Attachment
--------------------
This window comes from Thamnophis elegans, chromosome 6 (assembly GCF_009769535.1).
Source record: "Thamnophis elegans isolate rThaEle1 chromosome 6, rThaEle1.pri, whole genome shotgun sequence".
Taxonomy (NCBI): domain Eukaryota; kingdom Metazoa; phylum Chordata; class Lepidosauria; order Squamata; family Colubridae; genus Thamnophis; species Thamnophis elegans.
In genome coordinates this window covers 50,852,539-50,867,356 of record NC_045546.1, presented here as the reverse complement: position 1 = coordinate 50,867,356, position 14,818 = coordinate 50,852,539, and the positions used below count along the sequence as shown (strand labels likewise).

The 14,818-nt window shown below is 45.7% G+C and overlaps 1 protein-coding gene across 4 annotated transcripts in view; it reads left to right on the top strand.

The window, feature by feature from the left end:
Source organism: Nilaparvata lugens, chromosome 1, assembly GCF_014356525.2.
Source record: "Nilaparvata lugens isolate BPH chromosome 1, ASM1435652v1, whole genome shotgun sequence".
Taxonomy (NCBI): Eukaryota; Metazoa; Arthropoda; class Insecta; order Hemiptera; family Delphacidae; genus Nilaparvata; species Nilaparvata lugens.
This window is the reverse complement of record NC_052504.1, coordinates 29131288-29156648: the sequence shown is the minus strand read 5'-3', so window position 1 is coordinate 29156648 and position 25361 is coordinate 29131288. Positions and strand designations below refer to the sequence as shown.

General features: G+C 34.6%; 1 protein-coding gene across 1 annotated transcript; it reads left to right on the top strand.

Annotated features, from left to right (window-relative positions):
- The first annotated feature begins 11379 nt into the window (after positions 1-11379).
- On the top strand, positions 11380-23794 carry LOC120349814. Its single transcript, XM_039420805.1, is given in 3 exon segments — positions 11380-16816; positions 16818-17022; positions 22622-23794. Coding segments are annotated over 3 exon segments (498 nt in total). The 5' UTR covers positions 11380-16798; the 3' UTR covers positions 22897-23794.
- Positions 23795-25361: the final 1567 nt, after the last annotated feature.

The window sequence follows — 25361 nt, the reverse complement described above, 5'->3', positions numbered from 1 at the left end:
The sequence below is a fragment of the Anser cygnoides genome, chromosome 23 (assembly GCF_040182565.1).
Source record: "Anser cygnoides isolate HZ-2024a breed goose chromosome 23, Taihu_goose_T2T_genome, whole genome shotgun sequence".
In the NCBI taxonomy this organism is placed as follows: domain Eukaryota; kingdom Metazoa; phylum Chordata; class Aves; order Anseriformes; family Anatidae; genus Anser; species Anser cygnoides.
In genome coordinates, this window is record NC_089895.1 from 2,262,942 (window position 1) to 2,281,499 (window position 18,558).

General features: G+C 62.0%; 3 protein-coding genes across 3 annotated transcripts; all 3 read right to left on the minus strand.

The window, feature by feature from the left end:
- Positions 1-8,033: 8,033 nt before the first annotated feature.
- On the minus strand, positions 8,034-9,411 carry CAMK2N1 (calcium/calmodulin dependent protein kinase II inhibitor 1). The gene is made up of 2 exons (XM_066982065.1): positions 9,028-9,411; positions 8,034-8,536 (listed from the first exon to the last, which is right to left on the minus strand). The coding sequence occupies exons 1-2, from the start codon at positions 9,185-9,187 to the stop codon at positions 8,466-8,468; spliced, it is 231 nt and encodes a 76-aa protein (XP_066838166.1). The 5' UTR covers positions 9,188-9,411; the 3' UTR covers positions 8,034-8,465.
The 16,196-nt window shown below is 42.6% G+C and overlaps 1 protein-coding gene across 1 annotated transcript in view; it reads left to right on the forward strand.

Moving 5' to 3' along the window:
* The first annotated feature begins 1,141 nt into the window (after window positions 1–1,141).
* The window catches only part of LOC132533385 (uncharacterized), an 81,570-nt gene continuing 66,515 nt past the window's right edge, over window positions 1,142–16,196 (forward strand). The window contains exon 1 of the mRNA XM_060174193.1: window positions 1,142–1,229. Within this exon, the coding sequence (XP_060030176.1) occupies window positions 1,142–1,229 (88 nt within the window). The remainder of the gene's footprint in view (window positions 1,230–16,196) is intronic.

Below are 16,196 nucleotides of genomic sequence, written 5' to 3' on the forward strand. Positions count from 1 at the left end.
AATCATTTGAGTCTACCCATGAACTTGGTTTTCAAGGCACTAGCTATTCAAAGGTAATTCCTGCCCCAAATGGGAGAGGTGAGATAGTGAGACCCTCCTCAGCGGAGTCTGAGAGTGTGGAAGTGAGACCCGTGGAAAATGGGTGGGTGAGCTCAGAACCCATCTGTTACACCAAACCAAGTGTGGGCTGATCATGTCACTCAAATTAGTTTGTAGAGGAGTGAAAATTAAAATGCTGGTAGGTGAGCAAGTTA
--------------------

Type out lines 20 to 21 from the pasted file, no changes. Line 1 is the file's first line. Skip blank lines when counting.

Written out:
In genome coordinates, this window is record NC_089895.1 from 2,262,942 (window position 1) to 2,281,499 (window position 18,558).

General features: G+C 62.0%; 3 protein-coding genes across 3 annotated transcripts; all 3 read right to left on the minus strand.